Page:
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Early Maps of
Brattleboro, Vermont

Newspaper Story in the
Brattleboro Reformer

BRATTLEBORO -- You never know what you'll stumble across in the woods.

David Allen found a hobby, a labor of love, the subjects of six books, reasons to travel all over the country and a way to celebrate Brattleboro's 250th birthday.

Allen, a West Chesterfield, N.H., resident, recently published "Early Maps of Brattleboro, Vermont, 1745-1912," a book which should be of interest to local history buffs, students, land -owners and anyone curious about how this town came to be settled.

 And it all started with a walk in the woods.

"I'd walk through the woods and I'd find an old foundation. I wanted to find out about it, so I looked at old maps. I thought that was just fascinating," said Allen. "That's how I got interested in old maps, from hiking."

But it's turned into much more than a hobby. Over the last 20 years, Allen's map quests have led him to libraries and collections all over New England and to the Library of Congress. A resourceful researcher, he has discovered maps of historical significance that no one knew existed. And he has come to know the history of the area like few have.

Previously, he published books of early maps of Greenfield, Mass., and Hinsdale, Winchester, Swanzey and Keene, N.H. On Dec. 10, "Early Maps of Brattleboro" was published -- just in time for the town's 250th birthday.

"I thought this would be a good way to commemorate Brattleboro's 250th anniversary," said Allen, noting that the town charter was signed on Dec. 26, 1753.

The 76-page book contains nearly 50 maps of Brattleboro, from its earliest days as wilderness country, when Massachusetts built Fort Dummer to protect its settlements in Deerfield and Northfield; to formative years when Brattleboro was one pawn in the "huge power struggles between colonial governors and their big-shot buddies," as Allen puts it; to the early years of the 20th century, when this thriving Vermont town had four drug stores, a tobacconist, a telegraph office, two grocers, a wallpaper store, three "clothing and furnishings" businesses, two paint stores, three banks, a cobbler and a printer, all on Main Street between Elliot and High streets.

"What a map does is, graphically and quickly, you can see cultural changes," said Allen. "You can see, at certain periods of time, tremendous growth. For example, Brattleboro experienced tremendous growth after the Civil War."

Allen has written a narrative history that accompanies the maps and puts them in context, and his writing is insightful and instructive. But he hopes the book will trigger other revelations.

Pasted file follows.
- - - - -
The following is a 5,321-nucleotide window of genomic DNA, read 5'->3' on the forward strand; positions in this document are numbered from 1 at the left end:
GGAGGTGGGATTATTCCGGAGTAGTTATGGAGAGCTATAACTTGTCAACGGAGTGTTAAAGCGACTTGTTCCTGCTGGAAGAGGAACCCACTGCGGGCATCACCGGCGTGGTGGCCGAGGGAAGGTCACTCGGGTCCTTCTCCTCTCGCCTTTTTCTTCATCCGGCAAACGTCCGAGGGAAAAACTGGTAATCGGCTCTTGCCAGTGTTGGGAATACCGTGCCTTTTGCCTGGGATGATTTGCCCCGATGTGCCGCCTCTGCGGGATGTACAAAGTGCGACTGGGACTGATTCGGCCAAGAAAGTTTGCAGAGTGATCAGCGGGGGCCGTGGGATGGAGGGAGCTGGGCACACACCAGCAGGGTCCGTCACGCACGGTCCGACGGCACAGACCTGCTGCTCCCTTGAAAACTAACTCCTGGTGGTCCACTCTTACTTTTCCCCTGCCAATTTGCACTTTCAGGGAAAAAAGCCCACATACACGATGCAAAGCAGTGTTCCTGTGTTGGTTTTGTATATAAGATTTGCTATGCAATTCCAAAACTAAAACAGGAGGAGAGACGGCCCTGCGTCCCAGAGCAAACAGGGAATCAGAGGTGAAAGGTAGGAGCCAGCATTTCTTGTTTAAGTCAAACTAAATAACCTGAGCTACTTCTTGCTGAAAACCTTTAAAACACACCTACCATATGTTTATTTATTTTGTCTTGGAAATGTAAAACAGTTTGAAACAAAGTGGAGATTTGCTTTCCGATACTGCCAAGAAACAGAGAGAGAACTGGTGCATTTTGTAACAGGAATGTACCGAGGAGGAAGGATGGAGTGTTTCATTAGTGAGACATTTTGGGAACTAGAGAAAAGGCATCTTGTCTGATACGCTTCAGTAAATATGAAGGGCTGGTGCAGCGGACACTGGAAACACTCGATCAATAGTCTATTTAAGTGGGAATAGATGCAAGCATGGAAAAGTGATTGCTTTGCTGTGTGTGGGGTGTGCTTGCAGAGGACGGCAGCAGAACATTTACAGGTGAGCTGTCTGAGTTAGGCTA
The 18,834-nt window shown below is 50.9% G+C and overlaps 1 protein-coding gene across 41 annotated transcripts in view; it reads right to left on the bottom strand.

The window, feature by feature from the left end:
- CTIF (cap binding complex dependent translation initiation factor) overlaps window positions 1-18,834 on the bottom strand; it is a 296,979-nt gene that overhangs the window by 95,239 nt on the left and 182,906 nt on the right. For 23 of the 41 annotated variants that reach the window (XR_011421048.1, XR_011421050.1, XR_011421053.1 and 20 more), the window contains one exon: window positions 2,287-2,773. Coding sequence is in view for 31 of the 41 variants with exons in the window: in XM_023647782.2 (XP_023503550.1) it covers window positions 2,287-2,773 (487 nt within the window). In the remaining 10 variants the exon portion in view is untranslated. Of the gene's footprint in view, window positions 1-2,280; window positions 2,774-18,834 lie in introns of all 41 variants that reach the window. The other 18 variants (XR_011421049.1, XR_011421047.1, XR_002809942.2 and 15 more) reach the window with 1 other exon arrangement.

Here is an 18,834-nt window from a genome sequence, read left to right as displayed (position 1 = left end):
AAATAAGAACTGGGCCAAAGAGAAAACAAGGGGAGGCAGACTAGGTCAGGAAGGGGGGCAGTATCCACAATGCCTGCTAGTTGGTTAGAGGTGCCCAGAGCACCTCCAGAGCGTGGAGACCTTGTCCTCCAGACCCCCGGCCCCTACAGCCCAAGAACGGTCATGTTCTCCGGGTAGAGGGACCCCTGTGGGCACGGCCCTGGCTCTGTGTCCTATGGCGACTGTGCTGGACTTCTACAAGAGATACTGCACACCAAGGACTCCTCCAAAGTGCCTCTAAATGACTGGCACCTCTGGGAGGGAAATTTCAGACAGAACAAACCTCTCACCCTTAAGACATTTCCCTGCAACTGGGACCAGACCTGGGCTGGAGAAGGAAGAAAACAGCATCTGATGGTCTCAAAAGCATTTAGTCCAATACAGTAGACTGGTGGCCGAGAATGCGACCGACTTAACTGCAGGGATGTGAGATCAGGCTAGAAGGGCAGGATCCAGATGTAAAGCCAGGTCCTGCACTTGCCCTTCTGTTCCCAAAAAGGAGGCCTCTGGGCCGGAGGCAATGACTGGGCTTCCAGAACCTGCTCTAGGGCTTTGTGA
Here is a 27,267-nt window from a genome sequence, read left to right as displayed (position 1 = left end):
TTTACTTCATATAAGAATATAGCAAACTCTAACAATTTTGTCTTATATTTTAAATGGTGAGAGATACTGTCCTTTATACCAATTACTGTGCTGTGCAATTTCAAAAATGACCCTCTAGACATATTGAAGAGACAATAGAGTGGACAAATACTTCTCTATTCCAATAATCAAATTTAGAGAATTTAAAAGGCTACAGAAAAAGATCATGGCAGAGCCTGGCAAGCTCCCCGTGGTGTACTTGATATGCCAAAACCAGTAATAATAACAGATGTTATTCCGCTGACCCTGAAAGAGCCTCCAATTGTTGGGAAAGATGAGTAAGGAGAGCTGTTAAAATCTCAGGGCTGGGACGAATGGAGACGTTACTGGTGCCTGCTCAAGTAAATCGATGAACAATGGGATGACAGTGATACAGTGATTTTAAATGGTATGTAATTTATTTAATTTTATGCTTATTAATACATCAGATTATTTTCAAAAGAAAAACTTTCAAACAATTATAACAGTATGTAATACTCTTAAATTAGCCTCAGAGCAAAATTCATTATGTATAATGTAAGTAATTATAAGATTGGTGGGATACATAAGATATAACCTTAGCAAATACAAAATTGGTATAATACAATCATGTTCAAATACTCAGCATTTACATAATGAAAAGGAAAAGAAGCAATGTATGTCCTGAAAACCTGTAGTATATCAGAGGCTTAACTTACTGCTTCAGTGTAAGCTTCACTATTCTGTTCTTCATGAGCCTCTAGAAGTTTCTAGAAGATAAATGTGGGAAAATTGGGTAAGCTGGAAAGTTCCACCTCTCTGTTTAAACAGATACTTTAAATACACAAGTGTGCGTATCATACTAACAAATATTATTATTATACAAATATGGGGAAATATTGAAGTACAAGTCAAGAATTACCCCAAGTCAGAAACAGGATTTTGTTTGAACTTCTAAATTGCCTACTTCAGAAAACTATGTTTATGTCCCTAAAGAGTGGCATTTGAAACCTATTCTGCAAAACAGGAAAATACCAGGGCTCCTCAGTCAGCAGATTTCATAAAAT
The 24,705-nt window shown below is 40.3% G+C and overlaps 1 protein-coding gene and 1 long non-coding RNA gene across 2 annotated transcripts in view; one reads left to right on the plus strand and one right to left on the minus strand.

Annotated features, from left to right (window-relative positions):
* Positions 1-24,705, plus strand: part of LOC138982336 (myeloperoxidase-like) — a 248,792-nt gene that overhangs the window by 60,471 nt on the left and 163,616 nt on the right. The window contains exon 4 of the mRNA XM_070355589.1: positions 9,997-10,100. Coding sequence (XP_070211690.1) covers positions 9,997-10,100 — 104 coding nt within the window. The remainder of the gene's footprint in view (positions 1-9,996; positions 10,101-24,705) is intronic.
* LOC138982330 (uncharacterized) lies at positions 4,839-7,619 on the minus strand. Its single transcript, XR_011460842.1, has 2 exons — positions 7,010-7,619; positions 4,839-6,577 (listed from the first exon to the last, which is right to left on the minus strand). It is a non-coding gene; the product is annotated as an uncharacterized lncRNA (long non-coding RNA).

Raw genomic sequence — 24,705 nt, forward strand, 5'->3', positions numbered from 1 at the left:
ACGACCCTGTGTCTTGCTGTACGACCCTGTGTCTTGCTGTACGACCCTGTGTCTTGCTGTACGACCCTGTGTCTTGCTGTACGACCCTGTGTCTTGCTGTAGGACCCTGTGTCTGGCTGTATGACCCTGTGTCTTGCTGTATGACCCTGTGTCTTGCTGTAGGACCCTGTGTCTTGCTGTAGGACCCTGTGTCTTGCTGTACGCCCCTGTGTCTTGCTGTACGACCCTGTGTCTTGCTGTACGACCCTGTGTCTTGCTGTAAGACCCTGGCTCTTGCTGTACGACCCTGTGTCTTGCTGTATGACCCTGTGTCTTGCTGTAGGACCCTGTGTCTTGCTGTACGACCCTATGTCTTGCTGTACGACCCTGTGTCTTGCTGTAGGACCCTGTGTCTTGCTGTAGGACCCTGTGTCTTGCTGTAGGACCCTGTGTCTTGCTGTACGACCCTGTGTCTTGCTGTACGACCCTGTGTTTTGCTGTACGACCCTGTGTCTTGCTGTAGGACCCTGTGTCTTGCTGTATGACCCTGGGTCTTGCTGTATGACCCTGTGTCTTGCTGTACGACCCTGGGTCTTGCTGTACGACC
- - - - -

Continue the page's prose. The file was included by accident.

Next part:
"I'd love to have people do an analysis of them. A map is full of tons and tons of information," he said. "I'm hoping amateur historians will look at them and discover new things."

Allen made a valuable discovery of his own while researching his book.

"These maps are very obscure; some of them are unknown. I've got a map from the National Archives that nobody in Brattleboro has ever seen," he said.

That map, created in 1830 by the U.S. Army Corps of Engineers, shows the route of a canal proposed to run roughly where the train tracks are now to improve river commerce along the Connecticut.

Other rare finds include a map of Fort Dummer made in 1749. A modified copy of the map made in 1891 has been seen before, but Allen located a photostat of the original map at the Vermont Historical Society.

The version Allen found contains much written information about the construction details of the fort and who was living there. That information is included in the CD-ROM which accompanies the book.

A third rare find is a 1724 drawing of the original proposal for Fort Dummer by Col. John Stoddard. With hostilities with the Indians looming, Stoddard specified that the fort "be made of of hewed timber" and called for "the Timber to be bullet-proof."

Allen found this map in the Beinecke Library at Yale University. Why? Because pioneer Fort Dummer soldier Timothy Dwight was the grandfather of an early president of Yale, also named Timothy Dwight.

Those are the journeys historical research can take you on.

"I really enjoy research. I enjoy the process," Allen said.

Readers may enjoy poring over old maps to find where their houses are and what the town looked like in 1852, 1869, 1876, 1886, 1895 and 1912.

They may also enjoy some of the oddities they'll find. One map describes Wantastiquet as "a mountain which appears to be a volcano."

Another is a map sketched by Rudyard Kipling, who feared that the trains barreling down the tracks would spook his horses as they traveled what is now Putney Road to Brattleboro. In a corner of a map, the colorful Kipling drew a gravestone on which is written "in the midst of life we are in death," apparently as a warning of the dangers to the railroad company.

Aside from the information the maps hold, Allen finds them aesthetically pleasing.

"I've always liked maps because of the shapes and features. Brattleboro has a lot of that with its topography and the water," Allen said. "The older maps tend to be more like works of art. Modern maps are very complete, but their very completeness and accuracy tend to take away from their beauty."

An exhibit featuring old maps, the town charter and other important historical items is on exhibit at Brooks Memorial Library through December.

"Early Maps of Brattleboro," which includes the CD-ROM is available at local bookstores and at Baker's.


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Revised: 01/13/10
Copyright 2005 [Old Maps]. All rights reserved.